Why is Ukeru Important?
There are many different crisis intervention systems that exist to aid staff working in the behavioral and mental health field in managing crisis situations. Most agencies select a system whose philosophy matches the philosophy of the organization.
When Grafton began focusing on moving away from the use of restraint and seclusion, we knew that staff would need another “tool” to aid in managing crisis situations- a tool that would help staff feel safe managing crisis situations; “extraordinary blocking” became that tool. As we learned more and more about trauma and its impact on the people who experience it, we realized that it was about more than just reducing the use of physical restraint. We came to the realization that virtually every client in our care had experienced trauma on some level- even if coming to Grafton and being separated from his/her family was the traumatic experience. And we knew that any practice that could potentially re-traumatize a client was not an option.
And so “extraordinary blocking” was expanded into Ukeru, a full crisis intervention system that is a least resistance approach to crisis management. It is a method of responding to clients in a way that is safe, comforting, and restraint free.
Ukeru includes understanding that when a client is exhibiting challenging behavior, he/she is either trying to communicate something or is responding to a perceived threat in his/her environment. As humans, when we feel threatened, our response is generally to do whatever we need to do in order to survive. With Ukeru, we recognize that what others label as “inappropriate behavior”, may in fact be survival skills. For our clients, whether or not the threat actually exists, it is very real to them, and so our response needs to be one that assures them of their safety. And as humans, we tend to feel safer when we are comforted.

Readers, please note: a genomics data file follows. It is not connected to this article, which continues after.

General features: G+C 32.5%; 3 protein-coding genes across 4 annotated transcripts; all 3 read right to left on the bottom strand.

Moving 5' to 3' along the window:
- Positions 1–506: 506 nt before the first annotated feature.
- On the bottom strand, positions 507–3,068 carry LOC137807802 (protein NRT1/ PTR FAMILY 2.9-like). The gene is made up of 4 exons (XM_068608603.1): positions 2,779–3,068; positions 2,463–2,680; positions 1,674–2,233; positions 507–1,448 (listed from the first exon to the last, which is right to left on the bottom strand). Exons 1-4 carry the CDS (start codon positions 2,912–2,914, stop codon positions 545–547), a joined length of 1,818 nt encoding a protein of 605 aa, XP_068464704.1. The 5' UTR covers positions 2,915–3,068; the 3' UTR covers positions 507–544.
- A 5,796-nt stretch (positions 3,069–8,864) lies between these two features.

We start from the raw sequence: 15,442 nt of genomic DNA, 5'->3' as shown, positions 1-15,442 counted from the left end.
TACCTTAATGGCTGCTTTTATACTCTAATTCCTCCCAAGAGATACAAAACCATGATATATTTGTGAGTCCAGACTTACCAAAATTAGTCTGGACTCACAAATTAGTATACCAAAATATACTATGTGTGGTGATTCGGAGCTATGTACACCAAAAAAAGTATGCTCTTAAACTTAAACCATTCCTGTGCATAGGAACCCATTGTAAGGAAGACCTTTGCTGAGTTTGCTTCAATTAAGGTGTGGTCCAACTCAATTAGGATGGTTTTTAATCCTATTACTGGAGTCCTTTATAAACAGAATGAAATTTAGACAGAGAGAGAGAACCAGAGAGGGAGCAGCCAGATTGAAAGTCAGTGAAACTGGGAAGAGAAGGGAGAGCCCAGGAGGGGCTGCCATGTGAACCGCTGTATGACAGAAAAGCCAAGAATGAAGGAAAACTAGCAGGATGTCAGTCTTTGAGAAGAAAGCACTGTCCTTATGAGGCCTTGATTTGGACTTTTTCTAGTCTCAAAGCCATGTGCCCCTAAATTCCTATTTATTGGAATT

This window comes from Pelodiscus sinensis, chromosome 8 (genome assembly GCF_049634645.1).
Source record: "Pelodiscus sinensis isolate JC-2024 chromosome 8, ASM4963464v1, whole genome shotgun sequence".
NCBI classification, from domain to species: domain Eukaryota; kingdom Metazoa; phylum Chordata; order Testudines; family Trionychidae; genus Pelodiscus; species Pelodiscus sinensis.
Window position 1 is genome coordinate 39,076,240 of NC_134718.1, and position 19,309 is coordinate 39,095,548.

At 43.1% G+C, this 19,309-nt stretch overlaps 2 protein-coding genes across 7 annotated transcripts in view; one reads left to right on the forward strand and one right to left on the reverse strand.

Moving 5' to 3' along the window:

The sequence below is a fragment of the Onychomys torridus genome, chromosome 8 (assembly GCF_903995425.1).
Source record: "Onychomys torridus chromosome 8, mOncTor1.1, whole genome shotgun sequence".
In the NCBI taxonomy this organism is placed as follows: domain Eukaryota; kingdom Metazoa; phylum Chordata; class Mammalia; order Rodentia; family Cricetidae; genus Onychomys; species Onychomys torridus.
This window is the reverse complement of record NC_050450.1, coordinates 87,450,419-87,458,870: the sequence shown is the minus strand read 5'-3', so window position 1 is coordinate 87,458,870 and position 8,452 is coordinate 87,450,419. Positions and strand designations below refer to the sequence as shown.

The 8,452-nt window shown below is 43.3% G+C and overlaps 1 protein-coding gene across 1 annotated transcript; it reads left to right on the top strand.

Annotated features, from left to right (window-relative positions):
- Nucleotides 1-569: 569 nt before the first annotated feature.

Ukeru also includes release techniques to aid staff in freeing themselves from hair pulls, wrist grabs, and chokes in ways that do not ever involve grabbing or grasping the client, thereby minimizing the chances of that brief physical contact being perceived as threatening. It also minimizes the risk of anyone getting hurt.
And when it is determined that talking to a client during the crisis is appropriate, our words are soothing, aimed at helping the client feel safe and get his/her needs met.
With other systems, restraint is still taught to be used as a last resort. Ukeru is restraint-free, and we have been using the full system without restraint for 1 year now in our Winchester service region. Our data shows that restraint is not needed. Additionally, our data shows that injuries, if they occur while using Ukeru, are less frequent and less severe than with systems that use physical restraint.
And so Ukeru is important because it doesn’t rely on having a “potentially trauma-inducing last resort” option. It allows us to remain focused on what is truly best the best treatment for our clients- treatment that is safe, comforting, and reflects dignity and respect.